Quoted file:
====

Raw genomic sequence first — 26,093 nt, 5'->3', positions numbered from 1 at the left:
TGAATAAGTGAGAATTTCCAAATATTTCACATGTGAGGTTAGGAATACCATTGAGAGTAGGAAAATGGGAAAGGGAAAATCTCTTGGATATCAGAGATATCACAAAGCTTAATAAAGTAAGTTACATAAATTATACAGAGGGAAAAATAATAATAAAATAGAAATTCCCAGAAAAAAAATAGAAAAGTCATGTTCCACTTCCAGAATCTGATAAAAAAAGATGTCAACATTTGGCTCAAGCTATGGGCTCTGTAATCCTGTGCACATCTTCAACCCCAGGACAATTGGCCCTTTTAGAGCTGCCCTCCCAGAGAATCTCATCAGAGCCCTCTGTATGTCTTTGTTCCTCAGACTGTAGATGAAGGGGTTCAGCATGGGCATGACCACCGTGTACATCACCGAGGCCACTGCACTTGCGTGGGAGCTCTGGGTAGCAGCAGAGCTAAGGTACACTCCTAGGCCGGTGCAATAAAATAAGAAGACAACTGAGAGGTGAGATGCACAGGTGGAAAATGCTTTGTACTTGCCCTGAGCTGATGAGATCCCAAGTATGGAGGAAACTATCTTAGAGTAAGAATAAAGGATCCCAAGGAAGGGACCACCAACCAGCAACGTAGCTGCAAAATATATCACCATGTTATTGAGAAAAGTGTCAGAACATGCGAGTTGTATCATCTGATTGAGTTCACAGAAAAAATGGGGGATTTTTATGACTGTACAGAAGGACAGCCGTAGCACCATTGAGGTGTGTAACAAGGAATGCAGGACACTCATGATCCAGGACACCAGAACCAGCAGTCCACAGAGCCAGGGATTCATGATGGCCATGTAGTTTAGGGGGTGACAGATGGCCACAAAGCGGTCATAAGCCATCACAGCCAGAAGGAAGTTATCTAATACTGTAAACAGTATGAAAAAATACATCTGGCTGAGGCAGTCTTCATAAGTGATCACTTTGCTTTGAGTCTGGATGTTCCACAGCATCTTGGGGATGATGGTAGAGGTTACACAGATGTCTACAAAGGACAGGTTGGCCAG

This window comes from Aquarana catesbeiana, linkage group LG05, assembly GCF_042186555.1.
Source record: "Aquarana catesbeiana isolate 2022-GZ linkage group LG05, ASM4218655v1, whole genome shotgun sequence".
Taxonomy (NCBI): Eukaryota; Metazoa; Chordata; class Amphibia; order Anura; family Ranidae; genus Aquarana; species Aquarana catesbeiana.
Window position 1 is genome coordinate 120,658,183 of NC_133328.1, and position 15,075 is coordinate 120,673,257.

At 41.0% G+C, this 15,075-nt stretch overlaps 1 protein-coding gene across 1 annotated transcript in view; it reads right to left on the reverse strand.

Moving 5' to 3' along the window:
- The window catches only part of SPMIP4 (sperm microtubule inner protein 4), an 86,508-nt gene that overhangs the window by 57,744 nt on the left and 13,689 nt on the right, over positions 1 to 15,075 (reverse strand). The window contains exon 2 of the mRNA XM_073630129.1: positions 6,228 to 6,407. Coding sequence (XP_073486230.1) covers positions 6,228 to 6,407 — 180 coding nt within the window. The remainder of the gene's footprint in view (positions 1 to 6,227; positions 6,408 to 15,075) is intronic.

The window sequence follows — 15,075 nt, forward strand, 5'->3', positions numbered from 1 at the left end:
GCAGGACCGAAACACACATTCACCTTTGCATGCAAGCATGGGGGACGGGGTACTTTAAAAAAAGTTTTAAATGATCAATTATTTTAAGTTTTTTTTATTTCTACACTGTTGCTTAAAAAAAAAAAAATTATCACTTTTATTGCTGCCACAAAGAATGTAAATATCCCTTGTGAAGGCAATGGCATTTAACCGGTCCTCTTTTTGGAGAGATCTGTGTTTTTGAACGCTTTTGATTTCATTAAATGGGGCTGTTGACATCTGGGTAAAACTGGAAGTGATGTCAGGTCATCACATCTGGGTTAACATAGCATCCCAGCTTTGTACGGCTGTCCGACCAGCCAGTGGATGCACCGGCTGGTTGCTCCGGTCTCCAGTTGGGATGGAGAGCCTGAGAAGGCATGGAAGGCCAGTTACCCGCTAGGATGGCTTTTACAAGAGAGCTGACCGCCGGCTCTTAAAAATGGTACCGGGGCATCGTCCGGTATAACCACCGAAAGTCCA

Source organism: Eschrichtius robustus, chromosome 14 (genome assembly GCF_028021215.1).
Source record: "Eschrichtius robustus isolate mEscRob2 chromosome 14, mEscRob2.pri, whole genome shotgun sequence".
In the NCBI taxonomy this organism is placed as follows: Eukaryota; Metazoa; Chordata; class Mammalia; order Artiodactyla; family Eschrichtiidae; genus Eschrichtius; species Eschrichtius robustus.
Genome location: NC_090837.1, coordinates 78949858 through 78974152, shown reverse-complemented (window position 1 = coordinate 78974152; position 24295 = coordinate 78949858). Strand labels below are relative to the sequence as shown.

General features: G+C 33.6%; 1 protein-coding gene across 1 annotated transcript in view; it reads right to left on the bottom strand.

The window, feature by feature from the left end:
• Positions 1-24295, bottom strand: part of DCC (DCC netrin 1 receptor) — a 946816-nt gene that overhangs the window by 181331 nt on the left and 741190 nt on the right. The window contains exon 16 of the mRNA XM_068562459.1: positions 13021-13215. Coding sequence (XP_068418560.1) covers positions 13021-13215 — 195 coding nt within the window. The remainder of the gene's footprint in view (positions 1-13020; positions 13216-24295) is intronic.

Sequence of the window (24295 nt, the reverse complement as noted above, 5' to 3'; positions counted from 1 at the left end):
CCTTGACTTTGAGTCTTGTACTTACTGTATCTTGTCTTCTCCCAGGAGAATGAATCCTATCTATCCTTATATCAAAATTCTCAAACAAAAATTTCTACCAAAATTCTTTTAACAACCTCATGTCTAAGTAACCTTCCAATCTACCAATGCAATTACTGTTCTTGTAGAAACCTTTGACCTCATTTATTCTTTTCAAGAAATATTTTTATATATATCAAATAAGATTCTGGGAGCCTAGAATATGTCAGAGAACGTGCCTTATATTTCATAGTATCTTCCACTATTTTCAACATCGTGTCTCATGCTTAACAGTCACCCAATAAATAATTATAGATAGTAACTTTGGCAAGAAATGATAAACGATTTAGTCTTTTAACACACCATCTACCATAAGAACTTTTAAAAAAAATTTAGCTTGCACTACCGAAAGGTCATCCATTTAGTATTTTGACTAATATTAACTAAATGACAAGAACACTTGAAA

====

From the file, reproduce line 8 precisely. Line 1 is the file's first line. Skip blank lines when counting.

Moving 5' to 3' along the window: